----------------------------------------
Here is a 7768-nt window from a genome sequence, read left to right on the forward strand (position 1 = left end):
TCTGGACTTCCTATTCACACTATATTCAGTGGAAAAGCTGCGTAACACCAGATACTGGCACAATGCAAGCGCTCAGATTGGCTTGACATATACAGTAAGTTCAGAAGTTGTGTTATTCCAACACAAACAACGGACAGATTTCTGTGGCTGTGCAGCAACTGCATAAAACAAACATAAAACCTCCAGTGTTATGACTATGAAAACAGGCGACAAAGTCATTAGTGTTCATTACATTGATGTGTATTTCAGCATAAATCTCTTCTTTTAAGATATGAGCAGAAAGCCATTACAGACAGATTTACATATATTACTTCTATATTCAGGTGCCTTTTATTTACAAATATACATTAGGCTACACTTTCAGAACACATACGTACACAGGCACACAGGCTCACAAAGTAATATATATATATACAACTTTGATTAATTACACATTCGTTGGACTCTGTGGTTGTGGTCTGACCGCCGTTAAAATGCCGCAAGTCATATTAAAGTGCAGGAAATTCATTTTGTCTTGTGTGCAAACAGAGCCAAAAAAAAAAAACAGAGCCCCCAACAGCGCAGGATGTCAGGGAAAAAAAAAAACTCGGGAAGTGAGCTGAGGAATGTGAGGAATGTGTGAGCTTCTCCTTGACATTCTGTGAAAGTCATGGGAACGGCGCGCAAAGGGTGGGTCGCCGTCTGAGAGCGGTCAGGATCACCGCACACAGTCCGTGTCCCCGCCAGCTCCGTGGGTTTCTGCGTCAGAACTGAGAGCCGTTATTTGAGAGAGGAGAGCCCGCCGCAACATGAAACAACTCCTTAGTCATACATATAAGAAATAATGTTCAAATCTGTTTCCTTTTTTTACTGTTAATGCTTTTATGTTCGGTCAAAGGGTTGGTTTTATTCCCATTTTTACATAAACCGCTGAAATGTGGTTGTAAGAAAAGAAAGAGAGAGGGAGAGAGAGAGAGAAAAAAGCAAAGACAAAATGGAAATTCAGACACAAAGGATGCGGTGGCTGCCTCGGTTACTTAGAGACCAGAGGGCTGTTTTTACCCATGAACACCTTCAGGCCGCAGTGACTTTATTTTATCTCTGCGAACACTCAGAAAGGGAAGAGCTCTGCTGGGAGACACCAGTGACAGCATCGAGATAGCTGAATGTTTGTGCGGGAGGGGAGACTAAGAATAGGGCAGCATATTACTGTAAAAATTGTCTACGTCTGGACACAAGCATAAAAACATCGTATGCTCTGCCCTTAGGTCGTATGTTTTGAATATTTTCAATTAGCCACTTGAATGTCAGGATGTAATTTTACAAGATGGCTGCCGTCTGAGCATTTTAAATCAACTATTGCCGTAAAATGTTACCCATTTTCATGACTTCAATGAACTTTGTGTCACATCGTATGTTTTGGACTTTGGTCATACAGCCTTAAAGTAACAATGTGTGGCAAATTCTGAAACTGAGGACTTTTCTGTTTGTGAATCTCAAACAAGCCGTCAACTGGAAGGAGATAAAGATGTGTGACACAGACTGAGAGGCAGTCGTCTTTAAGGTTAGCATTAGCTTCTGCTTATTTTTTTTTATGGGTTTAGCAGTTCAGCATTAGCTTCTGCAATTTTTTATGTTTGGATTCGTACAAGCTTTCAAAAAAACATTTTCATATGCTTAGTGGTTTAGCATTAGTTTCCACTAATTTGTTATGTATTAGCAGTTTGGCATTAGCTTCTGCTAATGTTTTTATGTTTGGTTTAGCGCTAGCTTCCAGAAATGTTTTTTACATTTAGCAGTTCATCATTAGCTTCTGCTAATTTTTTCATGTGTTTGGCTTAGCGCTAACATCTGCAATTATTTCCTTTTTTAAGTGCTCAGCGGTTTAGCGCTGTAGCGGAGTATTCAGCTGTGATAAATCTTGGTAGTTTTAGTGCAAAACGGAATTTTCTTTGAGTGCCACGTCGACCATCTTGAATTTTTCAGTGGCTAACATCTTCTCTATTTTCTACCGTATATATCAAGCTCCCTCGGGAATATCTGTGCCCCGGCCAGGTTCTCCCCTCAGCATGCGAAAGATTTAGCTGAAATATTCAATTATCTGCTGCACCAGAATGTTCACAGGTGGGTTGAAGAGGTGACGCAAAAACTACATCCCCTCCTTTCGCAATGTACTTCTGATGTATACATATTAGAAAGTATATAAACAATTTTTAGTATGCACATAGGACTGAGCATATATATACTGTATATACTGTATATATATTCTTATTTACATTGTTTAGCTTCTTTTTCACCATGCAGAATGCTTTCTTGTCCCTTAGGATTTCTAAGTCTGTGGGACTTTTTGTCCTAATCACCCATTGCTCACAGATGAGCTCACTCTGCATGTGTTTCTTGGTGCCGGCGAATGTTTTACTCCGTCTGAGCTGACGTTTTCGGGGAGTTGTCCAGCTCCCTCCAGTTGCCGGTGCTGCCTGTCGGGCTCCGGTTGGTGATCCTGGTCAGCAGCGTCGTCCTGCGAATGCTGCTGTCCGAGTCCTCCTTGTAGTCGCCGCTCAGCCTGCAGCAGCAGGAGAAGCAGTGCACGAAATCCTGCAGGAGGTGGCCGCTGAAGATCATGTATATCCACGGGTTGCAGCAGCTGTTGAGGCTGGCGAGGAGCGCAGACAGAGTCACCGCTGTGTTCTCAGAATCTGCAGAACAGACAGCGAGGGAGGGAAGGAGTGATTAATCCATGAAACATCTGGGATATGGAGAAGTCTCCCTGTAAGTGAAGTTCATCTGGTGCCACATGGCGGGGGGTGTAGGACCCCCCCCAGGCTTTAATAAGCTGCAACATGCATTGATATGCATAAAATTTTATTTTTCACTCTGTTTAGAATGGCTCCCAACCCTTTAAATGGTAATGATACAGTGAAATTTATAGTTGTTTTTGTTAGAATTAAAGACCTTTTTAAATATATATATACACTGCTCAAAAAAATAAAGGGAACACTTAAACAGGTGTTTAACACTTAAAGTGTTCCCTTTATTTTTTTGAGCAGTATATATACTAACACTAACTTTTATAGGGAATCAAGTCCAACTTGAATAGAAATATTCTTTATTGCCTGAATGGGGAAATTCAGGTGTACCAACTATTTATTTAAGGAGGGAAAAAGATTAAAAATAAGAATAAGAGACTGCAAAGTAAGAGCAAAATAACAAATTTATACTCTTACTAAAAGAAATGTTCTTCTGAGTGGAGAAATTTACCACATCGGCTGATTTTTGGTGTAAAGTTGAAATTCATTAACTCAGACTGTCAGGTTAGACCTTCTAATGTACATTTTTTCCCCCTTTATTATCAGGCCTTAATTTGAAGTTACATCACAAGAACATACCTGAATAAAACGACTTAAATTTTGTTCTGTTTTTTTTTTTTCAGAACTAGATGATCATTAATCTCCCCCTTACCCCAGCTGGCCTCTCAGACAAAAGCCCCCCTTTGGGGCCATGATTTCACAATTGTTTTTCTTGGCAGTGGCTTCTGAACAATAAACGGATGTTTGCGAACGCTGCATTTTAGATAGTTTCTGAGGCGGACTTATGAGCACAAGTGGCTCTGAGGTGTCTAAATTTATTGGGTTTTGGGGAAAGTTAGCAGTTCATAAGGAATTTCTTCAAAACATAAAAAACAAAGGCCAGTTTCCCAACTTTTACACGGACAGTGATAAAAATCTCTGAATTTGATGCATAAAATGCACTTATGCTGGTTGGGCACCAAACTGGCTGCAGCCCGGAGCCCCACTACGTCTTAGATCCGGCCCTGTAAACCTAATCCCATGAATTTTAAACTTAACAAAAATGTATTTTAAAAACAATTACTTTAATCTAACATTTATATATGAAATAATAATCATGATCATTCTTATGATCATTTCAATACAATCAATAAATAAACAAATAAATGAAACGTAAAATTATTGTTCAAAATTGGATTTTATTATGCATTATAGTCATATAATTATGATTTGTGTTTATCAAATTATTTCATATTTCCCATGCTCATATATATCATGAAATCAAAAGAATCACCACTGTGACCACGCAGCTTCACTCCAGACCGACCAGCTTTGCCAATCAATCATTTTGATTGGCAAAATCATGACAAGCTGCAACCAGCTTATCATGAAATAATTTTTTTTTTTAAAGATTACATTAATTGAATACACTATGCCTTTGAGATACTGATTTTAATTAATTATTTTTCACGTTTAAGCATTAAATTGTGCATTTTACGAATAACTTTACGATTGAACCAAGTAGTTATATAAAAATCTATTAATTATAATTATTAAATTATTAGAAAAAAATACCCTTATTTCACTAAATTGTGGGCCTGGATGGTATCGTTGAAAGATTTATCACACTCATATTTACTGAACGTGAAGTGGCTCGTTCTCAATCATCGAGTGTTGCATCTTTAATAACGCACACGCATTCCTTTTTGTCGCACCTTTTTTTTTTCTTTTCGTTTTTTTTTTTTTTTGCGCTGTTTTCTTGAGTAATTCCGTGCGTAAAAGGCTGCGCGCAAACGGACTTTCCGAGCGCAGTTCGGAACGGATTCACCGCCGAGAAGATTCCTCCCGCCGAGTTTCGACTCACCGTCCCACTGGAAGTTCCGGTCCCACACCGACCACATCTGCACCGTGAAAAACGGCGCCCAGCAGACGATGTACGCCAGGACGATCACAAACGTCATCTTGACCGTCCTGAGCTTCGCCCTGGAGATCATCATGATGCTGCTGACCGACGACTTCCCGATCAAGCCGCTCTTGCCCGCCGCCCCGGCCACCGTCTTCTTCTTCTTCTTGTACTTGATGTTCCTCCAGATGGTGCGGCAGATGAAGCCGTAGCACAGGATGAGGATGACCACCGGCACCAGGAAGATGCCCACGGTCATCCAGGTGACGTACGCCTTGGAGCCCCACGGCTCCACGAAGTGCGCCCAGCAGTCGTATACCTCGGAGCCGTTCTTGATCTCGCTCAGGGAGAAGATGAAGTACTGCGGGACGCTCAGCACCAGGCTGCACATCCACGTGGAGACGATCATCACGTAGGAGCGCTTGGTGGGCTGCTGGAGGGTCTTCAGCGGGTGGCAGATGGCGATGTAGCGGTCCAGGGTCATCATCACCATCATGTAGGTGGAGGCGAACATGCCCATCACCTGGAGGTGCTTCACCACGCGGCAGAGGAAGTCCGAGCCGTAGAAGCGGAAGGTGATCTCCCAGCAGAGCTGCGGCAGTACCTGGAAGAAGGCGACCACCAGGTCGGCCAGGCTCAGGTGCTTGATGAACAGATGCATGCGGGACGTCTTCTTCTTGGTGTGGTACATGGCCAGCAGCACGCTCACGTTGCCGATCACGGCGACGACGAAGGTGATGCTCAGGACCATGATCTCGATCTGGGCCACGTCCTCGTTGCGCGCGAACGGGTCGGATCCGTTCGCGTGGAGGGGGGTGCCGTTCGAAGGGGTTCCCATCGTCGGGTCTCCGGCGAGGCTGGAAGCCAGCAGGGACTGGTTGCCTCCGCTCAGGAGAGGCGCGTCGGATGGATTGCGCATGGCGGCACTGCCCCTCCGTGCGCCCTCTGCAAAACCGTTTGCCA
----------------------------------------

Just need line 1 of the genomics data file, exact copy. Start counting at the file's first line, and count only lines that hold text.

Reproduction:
Here is a 7768-nt window from a genome sequence, read left to right on the forward strand (position 1 = left end):